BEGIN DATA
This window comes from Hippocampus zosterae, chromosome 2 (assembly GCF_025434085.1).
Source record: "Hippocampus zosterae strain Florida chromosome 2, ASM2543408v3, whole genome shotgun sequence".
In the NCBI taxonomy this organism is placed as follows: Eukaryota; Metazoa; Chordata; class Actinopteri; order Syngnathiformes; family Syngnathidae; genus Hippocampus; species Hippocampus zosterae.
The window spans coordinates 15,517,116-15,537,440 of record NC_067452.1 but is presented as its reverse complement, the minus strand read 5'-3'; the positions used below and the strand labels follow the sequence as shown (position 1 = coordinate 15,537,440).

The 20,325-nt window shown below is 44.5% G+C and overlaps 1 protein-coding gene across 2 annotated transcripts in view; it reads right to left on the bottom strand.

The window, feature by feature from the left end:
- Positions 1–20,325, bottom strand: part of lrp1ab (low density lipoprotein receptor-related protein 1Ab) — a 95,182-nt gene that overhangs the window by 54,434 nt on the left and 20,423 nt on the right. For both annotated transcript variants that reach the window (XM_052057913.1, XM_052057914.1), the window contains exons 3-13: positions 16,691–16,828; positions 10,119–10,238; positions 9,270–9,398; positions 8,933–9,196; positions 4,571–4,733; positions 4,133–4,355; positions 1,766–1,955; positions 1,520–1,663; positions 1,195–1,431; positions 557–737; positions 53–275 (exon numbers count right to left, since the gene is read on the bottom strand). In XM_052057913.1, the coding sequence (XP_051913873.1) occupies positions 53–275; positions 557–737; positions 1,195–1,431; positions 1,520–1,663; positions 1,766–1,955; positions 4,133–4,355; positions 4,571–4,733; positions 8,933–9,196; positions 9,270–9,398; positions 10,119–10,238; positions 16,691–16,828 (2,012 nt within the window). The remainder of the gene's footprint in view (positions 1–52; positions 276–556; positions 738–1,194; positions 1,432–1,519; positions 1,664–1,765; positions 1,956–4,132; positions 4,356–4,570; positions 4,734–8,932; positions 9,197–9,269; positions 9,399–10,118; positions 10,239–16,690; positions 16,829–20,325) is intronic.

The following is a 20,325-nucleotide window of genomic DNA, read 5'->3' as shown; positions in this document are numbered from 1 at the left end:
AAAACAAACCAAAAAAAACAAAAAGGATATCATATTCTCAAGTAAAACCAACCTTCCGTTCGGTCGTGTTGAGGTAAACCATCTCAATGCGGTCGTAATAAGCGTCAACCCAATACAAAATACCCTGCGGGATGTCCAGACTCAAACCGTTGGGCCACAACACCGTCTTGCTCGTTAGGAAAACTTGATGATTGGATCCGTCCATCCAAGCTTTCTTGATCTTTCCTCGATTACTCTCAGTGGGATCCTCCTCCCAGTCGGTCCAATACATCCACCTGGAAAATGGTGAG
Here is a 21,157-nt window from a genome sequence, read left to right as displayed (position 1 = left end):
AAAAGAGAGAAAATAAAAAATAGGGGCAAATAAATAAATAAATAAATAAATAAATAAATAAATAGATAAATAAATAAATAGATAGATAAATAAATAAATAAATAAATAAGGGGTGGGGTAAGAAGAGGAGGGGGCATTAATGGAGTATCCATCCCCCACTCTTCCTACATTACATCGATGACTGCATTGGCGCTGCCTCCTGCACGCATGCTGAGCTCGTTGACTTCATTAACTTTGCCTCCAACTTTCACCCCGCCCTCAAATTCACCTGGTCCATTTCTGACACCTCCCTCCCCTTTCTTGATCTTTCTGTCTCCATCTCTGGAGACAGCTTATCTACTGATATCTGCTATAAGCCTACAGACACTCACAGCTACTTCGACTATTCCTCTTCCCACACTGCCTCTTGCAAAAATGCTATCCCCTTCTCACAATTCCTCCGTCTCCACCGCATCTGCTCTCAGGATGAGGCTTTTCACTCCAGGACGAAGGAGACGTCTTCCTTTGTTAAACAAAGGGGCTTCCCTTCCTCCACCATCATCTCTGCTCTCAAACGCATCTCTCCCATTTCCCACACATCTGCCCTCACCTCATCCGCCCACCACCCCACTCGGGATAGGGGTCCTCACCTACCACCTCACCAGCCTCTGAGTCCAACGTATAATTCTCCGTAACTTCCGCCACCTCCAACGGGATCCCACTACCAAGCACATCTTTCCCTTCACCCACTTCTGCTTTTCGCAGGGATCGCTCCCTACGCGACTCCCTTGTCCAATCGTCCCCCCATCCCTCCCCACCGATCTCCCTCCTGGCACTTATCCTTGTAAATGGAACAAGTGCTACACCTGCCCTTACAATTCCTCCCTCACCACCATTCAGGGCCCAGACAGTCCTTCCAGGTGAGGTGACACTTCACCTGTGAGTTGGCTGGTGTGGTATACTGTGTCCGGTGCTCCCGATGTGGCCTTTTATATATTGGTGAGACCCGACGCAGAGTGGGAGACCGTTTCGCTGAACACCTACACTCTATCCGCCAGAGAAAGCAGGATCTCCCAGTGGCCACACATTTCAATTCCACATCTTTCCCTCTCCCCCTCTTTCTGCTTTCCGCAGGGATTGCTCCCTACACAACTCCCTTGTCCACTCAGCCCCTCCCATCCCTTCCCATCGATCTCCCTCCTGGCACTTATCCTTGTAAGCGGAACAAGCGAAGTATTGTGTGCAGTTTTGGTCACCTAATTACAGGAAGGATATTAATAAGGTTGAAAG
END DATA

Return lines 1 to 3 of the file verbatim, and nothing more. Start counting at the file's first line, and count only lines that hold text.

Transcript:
This window comes from Hippocampus zosterae, chromosome 2 (assembly GCF_025434085.1).
Source record: "Hippocampus zosterae strain Florida chromosome 2, ASM2543408v3, whole genome shotgun sequence".
In the NCBI taxonomy this organism is placed as follows: Eukaryota; Metazoa; Chordata; class Actinopteri; order Syngnathiformes; family Syngnathidae; genus Hippocampus; species Hippocampus zosterae.